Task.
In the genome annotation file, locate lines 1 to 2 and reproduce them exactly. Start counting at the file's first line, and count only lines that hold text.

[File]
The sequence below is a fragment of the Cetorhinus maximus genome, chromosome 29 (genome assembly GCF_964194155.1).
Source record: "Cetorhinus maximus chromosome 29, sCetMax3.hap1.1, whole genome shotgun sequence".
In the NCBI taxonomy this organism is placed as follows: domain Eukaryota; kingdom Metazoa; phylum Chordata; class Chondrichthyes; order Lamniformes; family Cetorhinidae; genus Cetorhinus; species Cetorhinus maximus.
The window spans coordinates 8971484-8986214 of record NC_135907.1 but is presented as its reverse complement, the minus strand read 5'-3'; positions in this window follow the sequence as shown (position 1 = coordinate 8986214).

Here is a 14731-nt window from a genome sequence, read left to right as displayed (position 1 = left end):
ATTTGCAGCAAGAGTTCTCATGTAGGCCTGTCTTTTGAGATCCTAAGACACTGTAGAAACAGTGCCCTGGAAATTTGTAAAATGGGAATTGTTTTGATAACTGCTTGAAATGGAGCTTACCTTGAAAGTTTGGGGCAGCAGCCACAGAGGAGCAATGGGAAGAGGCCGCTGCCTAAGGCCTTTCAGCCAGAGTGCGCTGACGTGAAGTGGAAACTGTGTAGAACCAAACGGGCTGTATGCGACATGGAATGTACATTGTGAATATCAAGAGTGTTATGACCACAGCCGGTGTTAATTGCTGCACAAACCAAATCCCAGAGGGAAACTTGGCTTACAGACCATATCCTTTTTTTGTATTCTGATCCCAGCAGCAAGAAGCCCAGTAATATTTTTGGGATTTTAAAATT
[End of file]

The sequence below is a fragment of the Cetorhinus maximus genome, chromosome 29 (genome assembly GCF_964194155.1).
Source record: "Cetorhinus maximus chromosome 29, sCetMax3.hap1.1, whole genome shotgun sequence".